The bare bones of the story seem glamorous, even brave: 51 principled diplomats defy a stagnant presidency to call for bold action in the face of tyranny.
It sounds the stuff of a Tom Hanks historical thriller or a thoughtful miniseries on HBO.
But the reality of the State Department’s dissent channel cable is at once more mundane and more dangerous than the “truth to power” narrative its signatories might like to promote. Particularly coming from the very department charged with using diplomacy to avoid unnecessary use of force, this push for further buccaneering in Syria in support of murky rebel factions (which in practice would likely mean the ouster of President Bashar al-Assad) is a facile effort to further entangle the United States in a problem which is not ours to solve.
In this photo released by the Syrian official news agency SANA, Syrians inspect damages after a bombing attack at a bus station, in the coastal town of Tartus, Syria, Monday, May 23, 2016. (SANA via AP)
While Secretary of State John Kerry is rumored to be sympathetic to the cable’s cause—he met with eight of its authors last week and has pushed for similarly reckless escalation in the past—even Vice President Joe Biden rightly perceives that such a rush to war fails to account for what happens the morning after.
“[T]here is not a single, solitary recommendation that I saw that has a single, solitary answer attached to it—how to do what they're talking about,” Biden said in an interview with CBS host Charlie Rose.
“Tell me how this ends, Charlie,” he added, soon referencing his own administration’s signature failure in Libya in 2011.
The comparison is apt and should serve as a warning for those inclined to side with the belligerents at the State Department.
Indeed, the Libyan misadventure, organized at the ambition of then-Secretary of State Hillary Clinton, spilled U.S. blood and treasure on a tangential fight, managing by overthrowing strongman Moammar Gadhafi to produce a power vacuum into which the Islamic State has eagerly surged and developed its most sophisticated iteration yet. This intervention cost Americans much and gained us nothing, as Libya—which likely had a better shot at stability with the odious Gadhafi regime intact—was never essential to our security.
Today in Syria, we likewise find a dictator struggling to maintain power in the face of chaos; Islamic radicalism battering at the gates; and turmoil that would be better addressed by neighboring countries whose stake in the situation is clear and whose proximity facilitates action. We also again find little evidence that any possible outcome will be beneficial to American interests.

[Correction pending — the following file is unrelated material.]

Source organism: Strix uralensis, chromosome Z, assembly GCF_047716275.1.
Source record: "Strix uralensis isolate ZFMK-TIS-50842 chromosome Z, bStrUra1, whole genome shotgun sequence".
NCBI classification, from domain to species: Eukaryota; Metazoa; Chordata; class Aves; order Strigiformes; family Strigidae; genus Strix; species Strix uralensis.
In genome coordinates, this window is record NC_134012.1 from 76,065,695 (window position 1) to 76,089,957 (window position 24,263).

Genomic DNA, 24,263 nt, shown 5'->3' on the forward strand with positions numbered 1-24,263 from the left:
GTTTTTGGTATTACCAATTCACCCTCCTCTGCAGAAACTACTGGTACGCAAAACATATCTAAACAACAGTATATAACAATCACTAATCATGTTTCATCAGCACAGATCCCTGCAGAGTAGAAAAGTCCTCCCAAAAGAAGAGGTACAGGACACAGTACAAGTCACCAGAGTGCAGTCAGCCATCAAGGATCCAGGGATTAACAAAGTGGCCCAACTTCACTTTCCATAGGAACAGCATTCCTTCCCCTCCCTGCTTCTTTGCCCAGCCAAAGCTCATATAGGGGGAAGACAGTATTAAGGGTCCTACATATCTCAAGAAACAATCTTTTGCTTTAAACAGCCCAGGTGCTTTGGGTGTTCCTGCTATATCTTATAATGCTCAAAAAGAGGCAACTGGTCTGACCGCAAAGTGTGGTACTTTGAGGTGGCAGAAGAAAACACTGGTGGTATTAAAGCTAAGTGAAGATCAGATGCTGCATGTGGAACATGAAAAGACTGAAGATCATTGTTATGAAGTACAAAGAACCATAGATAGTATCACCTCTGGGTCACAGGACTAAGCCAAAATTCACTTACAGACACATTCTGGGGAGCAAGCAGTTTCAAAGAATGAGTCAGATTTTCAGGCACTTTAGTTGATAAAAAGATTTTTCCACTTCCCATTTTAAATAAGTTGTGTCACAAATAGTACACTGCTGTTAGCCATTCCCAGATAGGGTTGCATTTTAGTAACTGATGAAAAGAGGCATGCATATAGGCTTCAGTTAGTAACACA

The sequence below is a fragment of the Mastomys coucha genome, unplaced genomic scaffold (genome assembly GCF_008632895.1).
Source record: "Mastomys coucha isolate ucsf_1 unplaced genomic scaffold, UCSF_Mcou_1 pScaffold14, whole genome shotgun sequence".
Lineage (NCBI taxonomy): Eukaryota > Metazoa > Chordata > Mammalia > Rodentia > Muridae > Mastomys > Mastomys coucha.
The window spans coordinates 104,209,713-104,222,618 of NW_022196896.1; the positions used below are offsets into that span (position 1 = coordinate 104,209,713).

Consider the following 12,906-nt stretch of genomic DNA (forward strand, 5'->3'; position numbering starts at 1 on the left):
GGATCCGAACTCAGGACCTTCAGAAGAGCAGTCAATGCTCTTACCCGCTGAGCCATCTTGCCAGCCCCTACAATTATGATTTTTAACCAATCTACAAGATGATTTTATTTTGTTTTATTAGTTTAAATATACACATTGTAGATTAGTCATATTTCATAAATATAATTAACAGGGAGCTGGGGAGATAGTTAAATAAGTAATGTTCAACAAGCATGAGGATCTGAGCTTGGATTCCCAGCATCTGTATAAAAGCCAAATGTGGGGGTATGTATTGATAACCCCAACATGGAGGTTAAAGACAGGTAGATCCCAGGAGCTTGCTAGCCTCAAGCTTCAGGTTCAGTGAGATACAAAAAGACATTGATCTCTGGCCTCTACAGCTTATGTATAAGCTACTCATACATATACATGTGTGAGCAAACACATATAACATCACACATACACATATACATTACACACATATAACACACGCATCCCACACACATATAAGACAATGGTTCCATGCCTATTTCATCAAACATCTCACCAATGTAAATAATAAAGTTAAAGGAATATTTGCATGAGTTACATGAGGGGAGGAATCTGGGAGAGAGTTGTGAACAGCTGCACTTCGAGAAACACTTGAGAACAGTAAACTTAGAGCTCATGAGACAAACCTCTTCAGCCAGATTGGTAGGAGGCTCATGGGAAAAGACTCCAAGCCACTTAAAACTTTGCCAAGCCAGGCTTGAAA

After all, even in the best case scenario—that Assad is removed and Islamic State does not seize the power he abandons—the United States will be left with a massive, long-term nation-building project in a country halfway across the globe and of dubious connection to our vital security. With similarly fruitless and apparently endless nation-building projects already underway in Iraq, Afghanistan, and, yes, Libya, we would be imprudent at best to take on this additional war (and post-war) of choice.
As the Cato Institute’s Christopher Preble notes at Politico, “Americans should understand that we don’t need to overthrow distant governments and roll the dice on what comes after in order to keep America safe.”
That is true of the Libyan intervention of which he wrote, and it is true of Syria, too. Whether or not they realize it, the State Department dissenters are asking for Libya 2.0, another round of needless Mideast imbroglio. If President Barack Obama is at all serious about his foreign policy maxim of not doing stupid stuff, he’ll send their cable straight to the trash.
Bonnie Kristian is a fellow at Defense Priorities, contributing writer at The Week, and a columnist at Rare.
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